Jacknife Lee makes his grand return to Pussyfoot Records with his beautifully cinematic track 'Overview' which is featured on our space compilation 'Space Is The Plaice'. It's been nearly 20 years since his last release with us, Muy Rico, and we are so pleased to have him back in our arms! He had taken a break from being a solo artist and has been working behind the scenes as a producer and writer for the likes of Snow Patrol, The Black Keys, The Killers and U2. Now back in the solo artist saddle, we caught up with our good pal and chatted about his song, his writing methods and what's next for Jacknife Lee.
First off – Welcome back to Pussyfoot Records! How did you get involved with Pussyfoot back in the day?
It’s so nice to be working with Pussyfoot again. I was in a band signed to One Little Indian, Bjork’s label, and we asked Howie to do a remix for us because I loved “Music for Babies”. The mixes were beautiful. Bjork and Howie then asked me to do a remix for one of her songs and through that, I started a friendship with Howie. He guided me through the transition from band member to “solo” artist, it was liberating. He was so open and curious and free. Then he asked me to put a record out on pussyfoot, we did a few, DJ’ed together.
How did you interpret the theme of ‘Space’?
My first thought of space was the dark place, filled with stars that we look up at and into, then I realised that by looking at it, we too are in space. Floating around in a safe bubble of blue in this inhospitable coldness. It’s precarious and delicate and vulnerable, we are vulnerable. I remember watching the end of the movie Gravity and seeing how Earth is a life raft, the only place life can survive, that was the start. Then I looked up speeches from people that had looked at the earth from space and thinking about the isolation of their situation and that the little blue planet in the bleakness was the only place. Stars are interesting but life is more so.
There’s an observational element to your track especially with it being titled: ‘Overview’. Is there a sense of paranoia or is it more innocent than that?
“Overview” is what astronauts call “observing earth from space”. I wouldn’t say it’s innocent, it’s pragmatic. This is all we have, the only place, our only hope. There’s a political point of view (if the preservation of life is a political point of view). Don’t treat your home like it’s a dump.
The track seems to be a mix of urgency and tranquillity, what do you see those two elements representing?
It was a really long piece of music, I think I edited too much out now. The beginning went on for ages and the second part I offered to an artist as a bit of a song but they didn’t go for it. When I listened back to it I thought it had a bit of melancholy and naivety that I liked. I don’t do a lot of thinking when I’m working so the process is “felt” rather than organised. It’s usually a messy birth.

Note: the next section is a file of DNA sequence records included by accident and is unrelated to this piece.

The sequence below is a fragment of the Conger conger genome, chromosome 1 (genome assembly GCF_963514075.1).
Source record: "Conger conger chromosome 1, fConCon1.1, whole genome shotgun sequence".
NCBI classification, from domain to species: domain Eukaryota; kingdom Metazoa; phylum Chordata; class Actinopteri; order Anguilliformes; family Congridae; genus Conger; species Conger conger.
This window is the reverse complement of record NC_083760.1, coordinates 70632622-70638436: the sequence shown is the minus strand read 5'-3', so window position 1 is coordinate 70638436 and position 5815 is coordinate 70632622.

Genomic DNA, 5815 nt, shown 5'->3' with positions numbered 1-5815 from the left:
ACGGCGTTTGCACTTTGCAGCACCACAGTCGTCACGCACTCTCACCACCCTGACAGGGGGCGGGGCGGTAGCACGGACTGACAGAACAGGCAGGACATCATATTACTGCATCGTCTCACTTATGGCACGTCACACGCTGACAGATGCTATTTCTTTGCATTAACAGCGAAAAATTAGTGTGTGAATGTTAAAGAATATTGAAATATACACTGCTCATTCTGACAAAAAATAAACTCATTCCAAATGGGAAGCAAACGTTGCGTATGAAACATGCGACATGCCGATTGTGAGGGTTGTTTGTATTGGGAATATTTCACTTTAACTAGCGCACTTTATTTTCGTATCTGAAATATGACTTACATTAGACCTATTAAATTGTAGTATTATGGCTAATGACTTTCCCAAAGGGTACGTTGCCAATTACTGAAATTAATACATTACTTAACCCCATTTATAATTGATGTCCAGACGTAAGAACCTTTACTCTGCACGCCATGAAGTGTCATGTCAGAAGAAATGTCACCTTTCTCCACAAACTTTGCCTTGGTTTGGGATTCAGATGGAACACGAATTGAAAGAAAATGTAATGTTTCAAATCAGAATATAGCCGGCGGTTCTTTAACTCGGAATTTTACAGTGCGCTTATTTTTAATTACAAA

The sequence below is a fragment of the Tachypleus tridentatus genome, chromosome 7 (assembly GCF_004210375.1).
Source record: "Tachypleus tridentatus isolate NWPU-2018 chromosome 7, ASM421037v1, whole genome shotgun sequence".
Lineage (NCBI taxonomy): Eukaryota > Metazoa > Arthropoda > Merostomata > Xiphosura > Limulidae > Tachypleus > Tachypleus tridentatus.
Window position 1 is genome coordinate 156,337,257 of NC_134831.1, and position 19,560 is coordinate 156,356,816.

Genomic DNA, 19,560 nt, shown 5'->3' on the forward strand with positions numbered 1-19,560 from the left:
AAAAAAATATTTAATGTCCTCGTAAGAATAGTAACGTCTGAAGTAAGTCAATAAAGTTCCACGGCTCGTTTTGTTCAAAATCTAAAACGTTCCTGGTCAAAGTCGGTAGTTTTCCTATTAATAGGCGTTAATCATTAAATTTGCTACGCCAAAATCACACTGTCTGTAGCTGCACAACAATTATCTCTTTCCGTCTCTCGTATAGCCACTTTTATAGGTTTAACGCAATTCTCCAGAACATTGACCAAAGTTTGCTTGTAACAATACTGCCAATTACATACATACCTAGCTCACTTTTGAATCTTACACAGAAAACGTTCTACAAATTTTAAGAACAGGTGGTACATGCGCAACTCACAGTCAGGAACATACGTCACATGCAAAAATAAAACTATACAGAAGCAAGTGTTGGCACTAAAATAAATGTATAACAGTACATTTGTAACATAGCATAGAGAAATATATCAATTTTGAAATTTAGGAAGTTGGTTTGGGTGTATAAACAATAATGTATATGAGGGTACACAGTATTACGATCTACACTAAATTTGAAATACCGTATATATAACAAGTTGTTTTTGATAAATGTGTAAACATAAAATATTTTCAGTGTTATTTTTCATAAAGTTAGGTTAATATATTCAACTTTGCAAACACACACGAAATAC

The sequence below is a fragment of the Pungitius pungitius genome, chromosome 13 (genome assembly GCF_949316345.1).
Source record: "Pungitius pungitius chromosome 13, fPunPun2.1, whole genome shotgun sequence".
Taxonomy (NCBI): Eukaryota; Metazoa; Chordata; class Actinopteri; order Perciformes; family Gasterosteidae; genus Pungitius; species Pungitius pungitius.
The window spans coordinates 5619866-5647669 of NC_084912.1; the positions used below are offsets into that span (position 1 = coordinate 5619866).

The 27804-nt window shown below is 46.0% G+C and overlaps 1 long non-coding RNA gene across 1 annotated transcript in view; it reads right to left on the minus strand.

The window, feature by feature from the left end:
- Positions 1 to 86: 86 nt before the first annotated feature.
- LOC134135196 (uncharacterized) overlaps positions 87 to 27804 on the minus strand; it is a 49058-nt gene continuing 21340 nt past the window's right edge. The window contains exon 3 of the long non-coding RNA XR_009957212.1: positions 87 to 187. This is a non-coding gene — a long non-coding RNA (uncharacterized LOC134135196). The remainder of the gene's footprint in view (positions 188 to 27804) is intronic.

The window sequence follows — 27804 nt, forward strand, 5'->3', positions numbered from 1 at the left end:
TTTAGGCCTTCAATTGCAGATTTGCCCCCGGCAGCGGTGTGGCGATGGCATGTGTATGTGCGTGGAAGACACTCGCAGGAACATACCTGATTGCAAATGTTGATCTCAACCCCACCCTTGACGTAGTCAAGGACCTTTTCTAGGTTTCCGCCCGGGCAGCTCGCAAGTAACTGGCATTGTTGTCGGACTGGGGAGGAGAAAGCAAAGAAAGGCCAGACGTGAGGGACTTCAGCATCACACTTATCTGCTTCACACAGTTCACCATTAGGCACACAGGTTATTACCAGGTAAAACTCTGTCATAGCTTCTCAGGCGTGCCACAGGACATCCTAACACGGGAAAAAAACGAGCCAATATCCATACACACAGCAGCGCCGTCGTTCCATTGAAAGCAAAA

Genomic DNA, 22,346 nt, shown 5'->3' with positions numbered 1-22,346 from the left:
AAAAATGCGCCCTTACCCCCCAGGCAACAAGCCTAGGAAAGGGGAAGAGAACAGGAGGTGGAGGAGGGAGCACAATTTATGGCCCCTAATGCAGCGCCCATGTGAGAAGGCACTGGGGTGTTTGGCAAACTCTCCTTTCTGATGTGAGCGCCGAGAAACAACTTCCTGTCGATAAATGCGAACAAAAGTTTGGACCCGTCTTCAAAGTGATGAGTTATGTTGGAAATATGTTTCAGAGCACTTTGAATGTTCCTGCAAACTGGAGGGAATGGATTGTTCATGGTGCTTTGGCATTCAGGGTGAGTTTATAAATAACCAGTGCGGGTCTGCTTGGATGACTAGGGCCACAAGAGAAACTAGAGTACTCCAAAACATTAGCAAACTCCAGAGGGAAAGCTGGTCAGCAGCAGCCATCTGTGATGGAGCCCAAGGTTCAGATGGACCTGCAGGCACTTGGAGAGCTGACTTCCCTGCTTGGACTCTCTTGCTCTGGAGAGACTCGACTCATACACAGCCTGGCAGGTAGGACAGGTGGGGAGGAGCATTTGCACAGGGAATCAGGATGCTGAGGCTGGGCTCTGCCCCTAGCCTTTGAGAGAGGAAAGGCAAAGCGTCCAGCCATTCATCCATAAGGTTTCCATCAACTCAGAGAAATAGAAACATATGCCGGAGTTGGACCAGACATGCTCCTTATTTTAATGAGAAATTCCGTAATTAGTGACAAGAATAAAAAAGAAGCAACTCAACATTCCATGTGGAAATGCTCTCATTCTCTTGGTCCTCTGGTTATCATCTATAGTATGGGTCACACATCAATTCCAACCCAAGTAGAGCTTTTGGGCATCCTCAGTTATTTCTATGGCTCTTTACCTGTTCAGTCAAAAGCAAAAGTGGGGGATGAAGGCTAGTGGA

What machines did you in the creation of ‘Overview’?
I have a lot of synths and drum machines and I’m trying not to use any computer software to do anything other than recording the tracks (some of this was recorded on my daughter’s 4 track cassette) so it’s a lot of plugging synths into echo units. For the machine heads, the beat is from my Roland tr08 and the Vermona. The keyboards are a Prophet 06, Oberheim ob8, Wurlitzer and a Minilogue going into an Echoplex and the 4 track.
Are the vocals you use a sample? Was the track built around the vocal or did you find the vocal after creating the track?
The voice I typed into the computer and it read it back to me. I knew I wanted speaking rather than singing, me singing especially. Using the “inhuman” voice sounded more dramatic, almost like a warning, something documented from the past’s idea of the future.
‘Radioactivity’ by Kraftwerk is easily my favourite record and the voice on there feels archaic now but has a vulnerability that is different from a human voice. Using the computer removes the subconscious judgements we make when listening to a human voice, accent or inflection, it kind of removes emotion making it…sadder.
How does writing your own music compare with writing tracks with artists? Do you feel like you have more room to express yourself or can that space be intimidating?
Writing my own music isn’t something I’ve done for years. I just started again and I’m enjoying it. I’m not intimidated by doing my own work but I have found I don’t want to hear me sing or speaking, I get enough of me all day. So, now I’m working with singers, I love collaborating it’s a constant surprise and thrill. I make noise every day, by myself or with others, the process is the same. Get into a room, see what happens, make noise.
Your genre style is difficult to box in but your music has always had an element of Electronica and a wee bit of humour in it, is there a reason why you have such an affinity with Electronic music?
I wouldn’t call it electronica as I use acoustic instruments too but It’s all gathered electronically and processed electronically. It’s all just organising noise. I personally like disordered music, which is not something I’m able to explore much when producing for other artists, so now when I write my own music I try and do the opposite of what they’d want. I hid behind humour in my earlier records, I wasn’t being honest with myself at the time. One of the advantages of me getting older is that I don’t mind myself anymore.
You’ve taken quite a bit of time off from being an artist, why come back now? And is there more music on the way from you?
There is so much music coming from me that I don’t know what to do with it. Can’t stop it.Floodgates. I’m ridiculously excited about making and listening to music at the moment.I haven’t had time to make music of my own but now my kids are older and doing their own thing, I have some free time and it’s got me busy in the studio.